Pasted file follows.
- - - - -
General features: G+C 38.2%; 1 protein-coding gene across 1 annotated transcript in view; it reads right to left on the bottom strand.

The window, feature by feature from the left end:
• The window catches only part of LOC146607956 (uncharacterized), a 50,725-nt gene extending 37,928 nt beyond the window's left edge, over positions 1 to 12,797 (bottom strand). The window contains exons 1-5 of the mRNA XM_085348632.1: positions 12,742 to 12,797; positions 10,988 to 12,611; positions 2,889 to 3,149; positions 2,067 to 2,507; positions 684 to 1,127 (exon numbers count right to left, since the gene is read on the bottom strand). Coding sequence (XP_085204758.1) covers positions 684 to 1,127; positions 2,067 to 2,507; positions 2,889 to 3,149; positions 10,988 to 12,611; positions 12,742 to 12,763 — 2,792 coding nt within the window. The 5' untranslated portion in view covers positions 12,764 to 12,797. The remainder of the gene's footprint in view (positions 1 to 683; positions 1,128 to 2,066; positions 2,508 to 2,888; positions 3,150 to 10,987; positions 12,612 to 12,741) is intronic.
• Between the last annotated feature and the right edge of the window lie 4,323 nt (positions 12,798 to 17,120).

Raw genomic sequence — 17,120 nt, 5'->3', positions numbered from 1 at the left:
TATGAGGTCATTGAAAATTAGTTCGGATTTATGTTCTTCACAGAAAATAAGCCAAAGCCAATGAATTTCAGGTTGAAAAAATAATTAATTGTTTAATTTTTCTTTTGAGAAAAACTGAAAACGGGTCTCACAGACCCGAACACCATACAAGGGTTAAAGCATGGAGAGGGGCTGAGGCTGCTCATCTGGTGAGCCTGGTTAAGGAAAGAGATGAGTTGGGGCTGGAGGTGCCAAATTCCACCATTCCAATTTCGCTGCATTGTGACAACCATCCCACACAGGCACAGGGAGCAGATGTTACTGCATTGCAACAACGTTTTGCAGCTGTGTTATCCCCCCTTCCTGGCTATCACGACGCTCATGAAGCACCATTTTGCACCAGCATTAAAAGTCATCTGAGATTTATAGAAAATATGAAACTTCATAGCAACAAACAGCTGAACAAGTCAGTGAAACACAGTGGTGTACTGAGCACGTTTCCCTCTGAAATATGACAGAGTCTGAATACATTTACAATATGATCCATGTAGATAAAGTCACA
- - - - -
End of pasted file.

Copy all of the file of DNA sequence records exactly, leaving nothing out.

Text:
General features: G+C 38.2%; 1 protein-coding gene across 1 annotated transcript in view; it reads right to left on the bottom strand.

The window, feature by feature from the left end:
• The window catches only part of LOC146607956 (uncharacterized), a 50,725-nt gene extending 37,928 nt beyond the window's left edge, over positions 1 to 12,797 (bottom strand). The window contains exons 1-5 of the mRNA XM_085348632.1: positions 12,742 to 12,797; positions 10,988 to 12,611; positions 2,889 to 3,149; positions 2,067 to 2,507; positions 684 to 1,127 (exon numbers count right to left, since the gene is read on the bottom strand). Coding sequence (XP_085204758.1) covers positions 684 to 1,127; positions 2,067 to 2,507; positions 2,889 to 3,149; positions 10,988 to 12,611; positions 12,742 to 12,763 — 2,792 coding nt within the window. The 5' untranslated portion in view covers positions 12,764 to 12,797. The remainder of the gene's footprint in view (positions 1 to 683; positions 1,128 to 2,066; positions 2,508 to 2,888; positions 3,150 to 10,987; positions 12,612 to 12,741) is intronic.
• Between the last annotated feature and the right edge of the window lie 4,323 nt (positions 12,798 to 17,120).

Raw genomic sequence — 17,120 nt, 5'->3', positions numbered from 1 at the left:
TATGAGGTCATTGAAAATTAGTTCGGATTTATGTTCTTCACAGAAAATAAGCCAAAGCCAATGAATTTCAGGTTGAAAAAATAATTAATTGTTTAATTTTTCTTTTGAGAAAAACTGAAAACGGGTCTCACAGACCCGAACACCATACAAGGGTTAAAGCATGGAGAGGGGCTGAGGCTGCTCATCTGGTGAGCCTGGTTAAGGAAAGAGATGAGTTGGGGCTGGAGGTGCCAAATTCCACCATTCCAATTTCGCTGCATTGTGACAACCATCCCACACAGGCACAGGGAGCAGATGTTACTGCATTGCAACAACGTTTTGCAGCTGTGTTATCCCCCCTTCCTGGCTATCACGACGCTCATGAAGCACCATTTTGCACCAGCATTAAAAGTCATCTGAGATTTATAGAAAATATGAAACTTCATAGCAACAAACAGCTGAACAAGTCAGTGAAACACAGTGGTGTACTGAGCACGTTTCCCTCTGAAATATGACAGAGTCTGAATACATTTACAATATGATCCATGTAGATAAAGTCACA